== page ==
Crypto exchange FTX founder Sam Bankman-Fried (SBF) spent more than $100 million of customer funds on political donations, according to an amended indictment. On Monday, U.S. federal prosecutors also alleged that he used two FTX executives as “straw donors” to evade contribution limits.
Sam Bankman-Fried Gave Money to Both Democrats and Republicans to Ensure FTX Continues to Grow
The founder and CEO of bankrupt cryptocurrency exchange FTX, Sam Bankman-Fried, used money stolen from customers of the trading platform to make over $100 million in contributions for political campaigns ahead of the 2022 midterm elections in the U.S., prosecutors said.
The government is also accusing SBF of directing two FTX executives to donate to candidates from both the Democratic and the Republican Party in order to evade contribution limits and conceal the origin of the funds, Reuters reported, quoting the indictment against him which also said:
He leveraged this influence, in turn, to lobby Congress and regulatory agencies to support legislation and regulation he believed would make it easier for FTX to continue to accept customer deposits and grow.
The new indictment does not provide the names of the two executives that Bankman-Fried allegedly used as “straw donors,” but other court documents show they are FTX’s former Engineering Director Nishad Singh and Ryan Salame, former co-CEO of FTX’s unit in the Bahamas.
Singh, who donated $9.7 million to Democrats and their causes, pleaded guilty to fraud and campaign finance violations in February, while Salame gave more than $24 million to Republicans in 2022, but has not been charged with a crime. The numbers come from the Federal Elections Commission.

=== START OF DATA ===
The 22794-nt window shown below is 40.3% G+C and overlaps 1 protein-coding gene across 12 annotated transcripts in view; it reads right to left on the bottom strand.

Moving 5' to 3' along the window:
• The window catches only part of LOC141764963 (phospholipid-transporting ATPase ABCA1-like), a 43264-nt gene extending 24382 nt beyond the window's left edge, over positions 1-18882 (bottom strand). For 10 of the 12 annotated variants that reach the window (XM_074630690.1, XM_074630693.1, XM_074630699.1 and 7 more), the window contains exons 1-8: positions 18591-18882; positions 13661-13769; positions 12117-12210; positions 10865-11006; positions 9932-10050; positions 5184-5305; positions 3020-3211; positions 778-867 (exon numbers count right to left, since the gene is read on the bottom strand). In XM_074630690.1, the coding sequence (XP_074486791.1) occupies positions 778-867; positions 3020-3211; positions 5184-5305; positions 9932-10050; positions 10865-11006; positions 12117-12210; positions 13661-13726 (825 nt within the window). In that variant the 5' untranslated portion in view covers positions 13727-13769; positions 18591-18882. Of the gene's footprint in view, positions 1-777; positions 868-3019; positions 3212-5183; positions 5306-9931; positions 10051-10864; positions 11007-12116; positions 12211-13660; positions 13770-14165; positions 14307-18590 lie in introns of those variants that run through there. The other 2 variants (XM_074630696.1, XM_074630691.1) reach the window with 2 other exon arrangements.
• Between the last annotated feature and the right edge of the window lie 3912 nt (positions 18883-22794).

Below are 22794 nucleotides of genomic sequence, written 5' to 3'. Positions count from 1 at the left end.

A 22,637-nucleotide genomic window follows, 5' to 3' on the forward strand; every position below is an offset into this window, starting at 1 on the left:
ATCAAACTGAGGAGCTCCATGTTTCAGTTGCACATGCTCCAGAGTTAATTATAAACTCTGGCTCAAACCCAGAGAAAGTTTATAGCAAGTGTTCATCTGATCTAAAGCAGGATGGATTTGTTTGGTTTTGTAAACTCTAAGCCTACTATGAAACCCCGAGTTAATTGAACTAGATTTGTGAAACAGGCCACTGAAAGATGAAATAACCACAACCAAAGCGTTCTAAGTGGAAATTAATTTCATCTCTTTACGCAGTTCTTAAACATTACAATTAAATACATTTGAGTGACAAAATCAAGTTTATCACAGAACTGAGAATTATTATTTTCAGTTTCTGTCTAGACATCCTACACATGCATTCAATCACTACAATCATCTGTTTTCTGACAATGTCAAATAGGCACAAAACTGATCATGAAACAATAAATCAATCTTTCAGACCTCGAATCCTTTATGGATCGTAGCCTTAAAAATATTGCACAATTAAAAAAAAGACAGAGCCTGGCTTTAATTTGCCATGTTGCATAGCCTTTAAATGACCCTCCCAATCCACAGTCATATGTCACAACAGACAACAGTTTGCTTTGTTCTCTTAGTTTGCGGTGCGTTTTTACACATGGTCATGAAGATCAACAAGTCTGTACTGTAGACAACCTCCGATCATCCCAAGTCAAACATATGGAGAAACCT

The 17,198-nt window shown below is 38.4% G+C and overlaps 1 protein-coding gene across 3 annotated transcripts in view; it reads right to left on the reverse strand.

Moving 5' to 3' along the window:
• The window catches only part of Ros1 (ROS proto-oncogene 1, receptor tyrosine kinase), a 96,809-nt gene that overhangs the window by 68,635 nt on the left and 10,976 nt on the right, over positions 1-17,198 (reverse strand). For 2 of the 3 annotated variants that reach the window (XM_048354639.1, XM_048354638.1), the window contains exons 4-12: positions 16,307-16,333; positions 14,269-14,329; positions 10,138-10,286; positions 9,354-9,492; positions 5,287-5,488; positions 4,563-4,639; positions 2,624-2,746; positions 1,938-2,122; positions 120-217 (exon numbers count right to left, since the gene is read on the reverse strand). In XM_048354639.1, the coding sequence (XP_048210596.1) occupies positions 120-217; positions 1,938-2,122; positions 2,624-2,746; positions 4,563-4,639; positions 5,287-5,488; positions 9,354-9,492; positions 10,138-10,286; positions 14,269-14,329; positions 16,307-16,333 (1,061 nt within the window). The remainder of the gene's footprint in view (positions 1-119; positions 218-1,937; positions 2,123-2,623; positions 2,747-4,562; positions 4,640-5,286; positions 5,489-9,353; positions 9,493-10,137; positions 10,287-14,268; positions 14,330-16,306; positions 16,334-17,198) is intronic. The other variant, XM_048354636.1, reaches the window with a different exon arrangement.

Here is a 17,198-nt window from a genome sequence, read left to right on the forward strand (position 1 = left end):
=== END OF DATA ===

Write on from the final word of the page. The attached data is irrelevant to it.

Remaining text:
Bankman-Fried was arrested and extradited from the Bahamas, where he resided and FTX was headquartered, in December 2022, about a month after his crypto exchange filed for bankruptcy protection in the U.S. He has previously pleaded not guilty to stealing customer funds.
The former crypto billionaire now faces seven counts of conspiracy and fraud over the collapse of FTX, which was one of the world’s largest trading platforms for digital assets. The U.S. had to drop a charge of conspiracy to violate campaign finance laws because the Bahamian government had not agreed to extradite him on that count.
However, U.S. prosecutors said last week it will nevertheless be incorporated into other counts in a superseding indictment that would “make clear that Mr. Bankman-Fried remains charged with conducting an illegal campaign finance scheme as part of the fraud and money laundering schemes originally charged.”
Last Friday, U.S. District Judge Lewis Kaplan jailed SBF based on accusations of witness tampering ahead of his trial scheduled to begin on Oct. 2. Bankman-Fried had been living under house arrest at his parent’s home in California on a $250 million bond.
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